Home sampling and home testing will always bring challenges for manufacturers, as there is the potential for human error in both obtaining the sample and preserving the sample whilst it is shipped to a laboratory for analysis. In addition, there are added complications in the context of COVID-19, as many governments want to be closely involved in the testing process – which has become highly political in some European countries.
In the UK, for example, a Position Paper by the Department of Health and Social Care last month revealed that it has begun a partnership with universities, research institutes and private companies to create a “mass testing infrastructure”. Similar plans are being put forward by governments across the EU.
It is clear that these are unprecedented times, which call for a novel approach to supply chains. Many businesses, whilst willing to help the government in the distribution of testing kits, may be wondering how to balance this with a need to ship their own products, in order to keep their business afloat, and how government involvement will affect their compliance responsibilities and liability risks.
Once commercial testing kits become widely available in the EU, these are expected to be treated in the same way as any other home test kits (e.g. pregnancy tests) as a form of consumer product. Consumers will have the full complement of EU consumer rights available to them if the product is not, for example, fit for purpose or of satisfactory quality, including the potential right to a refund or a replacement product – or to pursue an action for damages. These rights are exercisable against the retailer in the first instance, who can recover subsequently against the manufacturer.
As is the case for any online goods purchased in the EU, consumers of testing kits online will also be entitled to return (unused) testing kits bought online within 14 days of delivery, a so-called “cooling off period”. This right may well be exercised by consumers whose symptoms clear in the time between ordering a testing kit and the kit arriving in their home, especially if delivery delays continue. This risks further complicating manufacturers’ supply chain issues.
In the US, from a consumer standpoint, the end product is expected to perform as advertised. But if the product is defective or unreliable, the consumer can work with its respective consumer commission, the third-party seller (to the extent one exists), or the manufacturer itself to try and resolve the issue. In the COVID-19 environment, in the US it will be very difficult to recover for any defective good absent a showing that the manufacturer acted with willful misconduct.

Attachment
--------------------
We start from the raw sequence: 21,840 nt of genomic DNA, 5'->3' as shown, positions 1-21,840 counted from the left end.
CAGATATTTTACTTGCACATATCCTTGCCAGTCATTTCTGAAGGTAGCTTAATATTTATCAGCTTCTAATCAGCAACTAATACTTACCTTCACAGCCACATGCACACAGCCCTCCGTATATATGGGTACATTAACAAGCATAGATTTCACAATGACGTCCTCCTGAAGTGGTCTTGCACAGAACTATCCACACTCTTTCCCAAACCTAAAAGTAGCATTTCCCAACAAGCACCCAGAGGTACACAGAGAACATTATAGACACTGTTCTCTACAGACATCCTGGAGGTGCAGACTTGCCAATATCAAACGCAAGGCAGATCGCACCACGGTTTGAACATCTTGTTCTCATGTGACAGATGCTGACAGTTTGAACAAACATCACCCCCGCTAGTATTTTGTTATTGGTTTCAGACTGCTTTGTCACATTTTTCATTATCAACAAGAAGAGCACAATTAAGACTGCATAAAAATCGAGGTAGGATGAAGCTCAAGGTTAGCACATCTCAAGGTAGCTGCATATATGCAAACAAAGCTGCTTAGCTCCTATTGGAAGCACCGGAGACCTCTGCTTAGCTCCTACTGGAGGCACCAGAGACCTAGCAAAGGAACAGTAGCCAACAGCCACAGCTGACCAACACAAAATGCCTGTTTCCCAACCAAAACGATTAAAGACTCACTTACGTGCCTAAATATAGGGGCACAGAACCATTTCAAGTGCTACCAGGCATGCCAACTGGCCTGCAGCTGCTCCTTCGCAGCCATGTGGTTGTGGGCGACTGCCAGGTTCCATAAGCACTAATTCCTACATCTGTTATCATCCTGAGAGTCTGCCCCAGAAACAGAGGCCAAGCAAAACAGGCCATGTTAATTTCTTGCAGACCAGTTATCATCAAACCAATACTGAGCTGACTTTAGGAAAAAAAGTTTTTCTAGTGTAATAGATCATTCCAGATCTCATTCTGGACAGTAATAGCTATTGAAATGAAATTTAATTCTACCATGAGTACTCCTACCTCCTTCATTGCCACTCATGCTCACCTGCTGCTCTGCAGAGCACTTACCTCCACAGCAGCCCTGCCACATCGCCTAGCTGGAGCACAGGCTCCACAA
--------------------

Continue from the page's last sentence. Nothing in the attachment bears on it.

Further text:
The European Commission has issued Guidance condemning unfair commercial practices, which includes its stance that companies should not expect to seek to excessively profit from the current COVID-19 pandemic by overpricing products through aggressive commercial practices.
In the EU, testing kits produced during COVID-19 are subject to the usual liability regimes. As will be the case for all products produced during this time, the time when the product was put into circulation will be a relevant consideration when it comes to assessing the safety which a person is entitled to expect as part of the test for whether a product is defective under the strict liability regime in the EU (Product Liability Directive). Whether the context of COVID-19 lowers or raises consumers’ expectations remains to be seen, as does the weight placed on the social utility of the supply. The time of supply, as it relates to the phase of disease control, will also likely change litigation outcomes. However, EU law does clearly provide that products will not be considered defective merely because a better product is subsequently produced. Moreover, there may be scope for arguing the Developments Risk Defence applies, where available.
In the US, testing kits designed in the wake of the COVID-19 outbreak may be protected by the U.S. PREP Act immunity, a statutory scheme that prevents any claim from proceeding against the manufacturer (and others) so long as certain criteria are met. These include, among other things, compliance with FDA guidelines, a good faith effort to produce an effective product, and coordination with a governmental entity in distributing the goods (some goods require more coordination than others). If PREP Act immunity attaches, the manufacturer has relatively low risk of being found liable, even if the testing kit does not work as reliably as advertised.
If PREP Act immunity does not attach, the manufacturer will still have the defenses that would be available to it in a non-COVID-19 world. These are far less encompassing than PREP Act immunity and it is impossible to predict how and if the defenses would serve to mitigate losses arising from the arguably defective product. This is why adherence to the PREP Act is so important for any testing kits prepared in response to COVID-19.